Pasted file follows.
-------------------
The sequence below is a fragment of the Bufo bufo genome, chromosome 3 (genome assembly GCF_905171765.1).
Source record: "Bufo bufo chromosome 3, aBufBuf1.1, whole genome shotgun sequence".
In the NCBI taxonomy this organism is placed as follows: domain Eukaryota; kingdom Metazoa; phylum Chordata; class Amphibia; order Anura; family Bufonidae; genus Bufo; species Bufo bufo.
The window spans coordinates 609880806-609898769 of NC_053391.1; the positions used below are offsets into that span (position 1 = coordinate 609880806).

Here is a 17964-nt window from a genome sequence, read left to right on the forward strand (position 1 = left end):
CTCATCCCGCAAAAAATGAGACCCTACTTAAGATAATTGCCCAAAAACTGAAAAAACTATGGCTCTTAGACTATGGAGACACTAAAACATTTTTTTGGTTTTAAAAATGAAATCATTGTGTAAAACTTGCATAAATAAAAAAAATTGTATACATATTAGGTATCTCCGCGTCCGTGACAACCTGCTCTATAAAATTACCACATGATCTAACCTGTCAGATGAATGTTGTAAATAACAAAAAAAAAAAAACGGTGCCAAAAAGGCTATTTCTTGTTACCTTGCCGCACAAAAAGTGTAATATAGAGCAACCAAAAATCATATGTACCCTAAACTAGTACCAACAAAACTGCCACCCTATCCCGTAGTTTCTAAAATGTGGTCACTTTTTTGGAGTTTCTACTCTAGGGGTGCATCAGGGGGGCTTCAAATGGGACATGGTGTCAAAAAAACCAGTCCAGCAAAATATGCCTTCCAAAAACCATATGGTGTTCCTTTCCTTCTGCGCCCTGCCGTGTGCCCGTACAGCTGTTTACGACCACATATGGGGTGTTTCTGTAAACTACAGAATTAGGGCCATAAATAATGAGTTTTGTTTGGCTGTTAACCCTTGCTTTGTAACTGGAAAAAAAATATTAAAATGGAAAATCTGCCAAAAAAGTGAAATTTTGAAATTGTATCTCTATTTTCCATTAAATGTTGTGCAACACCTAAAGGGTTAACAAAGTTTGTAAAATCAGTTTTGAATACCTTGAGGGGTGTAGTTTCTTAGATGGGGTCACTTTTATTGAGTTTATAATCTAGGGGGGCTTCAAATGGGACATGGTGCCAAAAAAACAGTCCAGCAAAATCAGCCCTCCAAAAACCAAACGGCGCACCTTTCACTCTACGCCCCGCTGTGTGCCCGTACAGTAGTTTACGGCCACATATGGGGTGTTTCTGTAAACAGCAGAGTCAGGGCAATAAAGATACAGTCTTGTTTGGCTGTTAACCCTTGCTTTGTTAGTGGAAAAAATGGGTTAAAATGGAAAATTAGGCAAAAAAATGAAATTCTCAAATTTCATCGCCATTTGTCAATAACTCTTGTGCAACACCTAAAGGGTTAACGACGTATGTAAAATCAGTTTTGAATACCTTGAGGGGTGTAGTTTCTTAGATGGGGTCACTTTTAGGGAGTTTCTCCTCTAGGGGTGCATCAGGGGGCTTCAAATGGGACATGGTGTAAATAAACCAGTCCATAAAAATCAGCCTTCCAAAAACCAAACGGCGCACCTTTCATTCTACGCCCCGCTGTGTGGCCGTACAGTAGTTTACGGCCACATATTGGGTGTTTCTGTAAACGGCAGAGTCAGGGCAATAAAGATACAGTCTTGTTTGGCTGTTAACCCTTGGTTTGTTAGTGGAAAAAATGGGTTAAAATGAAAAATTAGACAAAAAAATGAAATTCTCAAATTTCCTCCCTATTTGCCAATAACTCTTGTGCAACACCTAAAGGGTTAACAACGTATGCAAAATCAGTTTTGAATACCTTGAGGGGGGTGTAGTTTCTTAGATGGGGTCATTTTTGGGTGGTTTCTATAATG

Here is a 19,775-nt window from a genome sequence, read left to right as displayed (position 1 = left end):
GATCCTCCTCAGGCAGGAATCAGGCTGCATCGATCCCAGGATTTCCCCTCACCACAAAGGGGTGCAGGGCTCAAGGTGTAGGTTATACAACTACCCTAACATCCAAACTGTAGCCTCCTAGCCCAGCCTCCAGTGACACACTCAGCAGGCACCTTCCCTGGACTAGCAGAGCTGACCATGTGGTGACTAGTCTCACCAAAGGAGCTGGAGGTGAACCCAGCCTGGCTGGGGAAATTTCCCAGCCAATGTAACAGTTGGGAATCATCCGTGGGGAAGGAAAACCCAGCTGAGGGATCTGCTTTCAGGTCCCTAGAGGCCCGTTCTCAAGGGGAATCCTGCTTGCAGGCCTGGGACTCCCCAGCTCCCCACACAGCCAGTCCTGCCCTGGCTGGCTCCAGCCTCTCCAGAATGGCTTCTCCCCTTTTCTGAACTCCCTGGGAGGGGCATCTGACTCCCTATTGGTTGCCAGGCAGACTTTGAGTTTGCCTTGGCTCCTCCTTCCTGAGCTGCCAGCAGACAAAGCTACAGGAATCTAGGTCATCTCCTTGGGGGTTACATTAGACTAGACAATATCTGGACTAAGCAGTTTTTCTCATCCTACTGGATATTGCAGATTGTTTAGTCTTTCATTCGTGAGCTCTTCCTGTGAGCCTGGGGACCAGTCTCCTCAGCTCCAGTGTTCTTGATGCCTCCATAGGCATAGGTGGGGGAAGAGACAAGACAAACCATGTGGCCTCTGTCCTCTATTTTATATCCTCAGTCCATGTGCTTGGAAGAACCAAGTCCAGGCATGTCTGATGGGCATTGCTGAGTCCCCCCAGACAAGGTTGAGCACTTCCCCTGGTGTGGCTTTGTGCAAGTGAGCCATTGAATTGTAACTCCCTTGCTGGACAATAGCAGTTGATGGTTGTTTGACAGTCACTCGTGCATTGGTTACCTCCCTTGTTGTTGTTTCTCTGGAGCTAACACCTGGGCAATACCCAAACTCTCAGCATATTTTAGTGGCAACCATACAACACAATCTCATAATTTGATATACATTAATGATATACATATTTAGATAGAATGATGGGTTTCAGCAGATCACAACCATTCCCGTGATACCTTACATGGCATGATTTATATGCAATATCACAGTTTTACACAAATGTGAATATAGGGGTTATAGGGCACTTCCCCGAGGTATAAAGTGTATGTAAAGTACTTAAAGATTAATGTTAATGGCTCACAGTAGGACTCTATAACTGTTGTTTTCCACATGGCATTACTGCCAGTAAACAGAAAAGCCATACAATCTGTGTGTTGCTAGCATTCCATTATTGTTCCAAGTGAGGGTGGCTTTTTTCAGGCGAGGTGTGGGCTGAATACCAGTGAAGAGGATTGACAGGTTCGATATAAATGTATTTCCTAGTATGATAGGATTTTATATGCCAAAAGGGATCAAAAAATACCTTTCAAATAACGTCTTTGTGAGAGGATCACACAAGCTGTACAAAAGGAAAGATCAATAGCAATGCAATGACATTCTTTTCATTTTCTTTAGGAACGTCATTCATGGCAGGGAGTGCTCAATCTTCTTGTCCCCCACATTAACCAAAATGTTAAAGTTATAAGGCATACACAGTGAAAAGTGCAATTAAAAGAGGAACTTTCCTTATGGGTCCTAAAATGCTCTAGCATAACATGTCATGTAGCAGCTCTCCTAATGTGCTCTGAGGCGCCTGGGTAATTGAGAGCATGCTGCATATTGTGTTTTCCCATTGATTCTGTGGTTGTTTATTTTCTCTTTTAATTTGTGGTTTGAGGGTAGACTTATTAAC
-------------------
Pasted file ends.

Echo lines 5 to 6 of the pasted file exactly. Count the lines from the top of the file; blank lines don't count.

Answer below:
Here is a 17964-nt window from a genome sequence, read left to right on the forward strand (position 1 = left end):
CTCATCCCGCAAAAAATGAGACCCTACTTAAGATAATTGCCCAAAAACTGAAAAAACTATGGCTCTTAGACTATGGAGACACTAAAACATTTTTTTGGTTTTAAAAATGAAATCATTGTGTAAAACTTGCATAAATAAAAAAAATTGTATACATATTAGGTATCTCCGCGTCCGTGACAACCTGCTCTATAAAATTACCACATGATCTAACCTGTCAGATGAATGTTGTAAATAACAAAAAAAAAAAAACGGTGCCAAAAAGGCTATTTCTTGTTACCTTGCCGCACAAAAAGTGTAATATAGAGCAACCAAAAATCATATGTACCCTAAACTAGTACCAACAAAACTGCCACCCTATCCCGTAGTTTCTAAAATGTGGTCACTTTTTTGGAGTTTCTACTCTAGGGGTGCATCAGGGGGGCTTCAAATGGGACATGGTGTCAAAAAAACCAGTCCAGCAAAATATGCCTTCCAAAAACCATATGGTGTTCCTTTCCTTCTGCGCCCTGCCGTGTGCCCGTACAGCTGTTTACGACCACATATGGGGTGTTTCTGTAAACTACAGAATTAGGGCCATAAATAATGAGTTTTGTTTGGCTGTTAACCCTTGCTTTGTAACTGGAAAAAAAATATTAAAATGGAAAATCTGCCAAAAAAGTGAAATTTTGAAATTGTATCTCTATTTTCCATTAAATGTTGTGCAACACCTAAAGGGTTAACAAAGTTTGTAAAATCAGTTTTGAATACCTTGAGGGGTGTAGTTTCTTAGATGGGGTCACTTTTATTGAGTTTATAATCTAGGGGGGCTTCAAATGGGACATGGTGCCAAAAAAACAGTCCAGCAAAATCAGCCCTCCAAAAACCAAACGGCGCACCTTTCACTCTACGCCCCGCTGTGTGCCCGTACAGTAGTTTACGGCCACATATGGGGTGTTTCTGTAAACAGCAGAGTCAGGGCAATAAAGATACAGTCTTGTTTGGCTGTTAACCCTTGCTTTGTTAGTGGAAAAAATGGGTTAAAATGGAAAATTAGGCAAAAAAATGAAATTCTCAAATTTCATCGCCATTTGTCAATAACTCTTGTGCAACACCTAAAGGGTTAACGACGTATGTAAAATCAGTTTTGAATACCTTGAGGGGTGTAGTTTCTTAGATGGGGTCACTTTTAGGGAGTTTCTCCTCTAGGGGTGCATCAGGGGGCTTCAAATGGGACATGGTGTAAATAAACCAGTCCATAAAAATCAGCCTTCCAAAAACCAAACGGCGCACCTTTCATTCTACGCCCCGCTGTGTGGCCGTACAGTAGTTTACGGCCACATATTGGGTGTTTCTGTAAACGGCAGAGTCAGGGCAATAAAGATACAGTCTTGTTTGGCTGTTAACCCTTGGTTTGTTAGTGGAAAAAATGGGTTAAAATGAAAAATTAGACAAAAAAATGAAATTCTCAAATTTCCTCCCTATTTGCCAATAACTCTTGTGCAACACCTAAAGGGTTAACAACGTATGCAAAATCAGTTTTGAATACCTTGAGGGGGGTGTAGTTTCTTAGATGGGGTCATTTTTGGGTGGTTTCTATAATG